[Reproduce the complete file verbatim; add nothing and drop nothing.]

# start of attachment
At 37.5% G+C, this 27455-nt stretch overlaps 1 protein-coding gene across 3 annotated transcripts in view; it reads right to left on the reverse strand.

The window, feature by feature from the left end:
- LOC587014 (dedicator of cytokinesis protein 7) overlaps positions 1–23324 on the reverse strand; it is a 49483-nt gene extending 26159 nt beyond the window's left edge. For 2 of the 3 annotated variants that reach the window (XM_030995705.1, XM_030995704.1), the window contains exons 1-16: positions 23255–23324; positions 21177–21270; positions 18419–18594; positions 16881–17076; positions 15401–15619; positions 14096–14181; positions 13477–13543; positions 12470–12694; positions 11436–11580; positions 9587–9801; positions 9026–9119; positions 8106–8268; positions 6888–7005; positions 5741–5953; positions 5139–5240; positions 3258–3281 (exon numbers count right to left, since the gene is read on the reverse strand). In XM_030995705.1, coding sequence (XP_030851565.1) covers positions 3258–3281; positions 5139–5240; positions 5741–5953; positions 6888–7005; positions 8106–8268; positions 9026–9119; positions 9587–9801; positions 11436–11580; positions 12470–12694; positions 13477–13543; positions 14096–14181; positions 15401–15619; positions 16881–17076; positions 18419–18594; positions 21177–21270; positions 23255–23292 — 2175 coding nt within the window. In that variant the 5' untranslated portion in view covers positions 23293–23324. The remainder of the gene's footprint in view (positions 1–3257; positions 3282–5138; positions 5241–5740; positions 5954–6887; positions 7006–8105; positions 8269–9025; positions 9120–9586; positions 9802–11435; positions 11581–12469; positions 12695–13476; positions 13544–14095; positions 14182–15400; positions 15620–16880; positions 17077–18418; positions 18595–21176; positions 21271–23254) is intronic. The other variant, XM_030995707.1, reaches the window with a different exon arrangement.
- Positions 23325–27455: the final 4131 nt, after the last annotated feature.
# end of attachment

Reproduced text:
At 37.5% G+C, this 27455-nt stretch overlaps 1 protein-coding gene across 3 annotated transcripts in view; it reads right to left on the reverse strand.

The window, feature by feature from the left end:
- LOC587014 (dedicator of cytokinesis protein 7) overlaps positions 1–23324 on the reverse strand; it is a 49483-nt gene extending 26159 nt beyond the window's left edge. For 2 of the 3 annotated variants that reach the window (XM_030995705.1, XM_030995704.1), the window contains exons 1-16: positions 23255–23324; positions 21177–21270; positions 18419–18594; positions 16881–17076; positions 15401–15619; positions 14096–14181; positions 13477–13543; positions 12470–12694; positions 11436–11580; positions 9587–9801; positions 9026–9119; positions 8106–8268; positions 6888–7005; positions 5741–5953; positions 5139–5240; positions 3258–3281 (exon numbers count right to left, since the gene is read on the reverse strand). In XM_030995705.1, coding sequence (XP_030851565.1) covers positions 3258–3281; positions 5139–5240; positions 5741–5953; positions 6888–7005; positions 8106–8268; positions 9026–9119; positions 9587–9801; positions 11436–11580; positions 12470–12694; positions 13477–13543; positions 14096–14181; positions 15401–15619; positions 16881–17076; positions 18419–18594; positions 21177–21270; positions 23255–23292 — 2175 coding nt within the window. In that variant the 5' untranslated portion in view covers positions 23293–23324. The remainder of the gene's footprint in view (positions 1–3257; positions 3282–5138; positions 5241–5740; positions 5954–6887; positions 7006–8105; positions 8269–9025; positions 9120–9586; positions 9802–11435; positions 11581–12469; positions 12695–13476; positions 13544–14095; positions 14182–15400; positions 15620–16880; positions 17077–18418; positions 18595–21176; positions 21271–23254) is intronic. The other variant, XM_030995707.1, reaches the window with a different exon arrangement.
- Positions 23325–27455: the final 4131 nt, after the last annotated feature.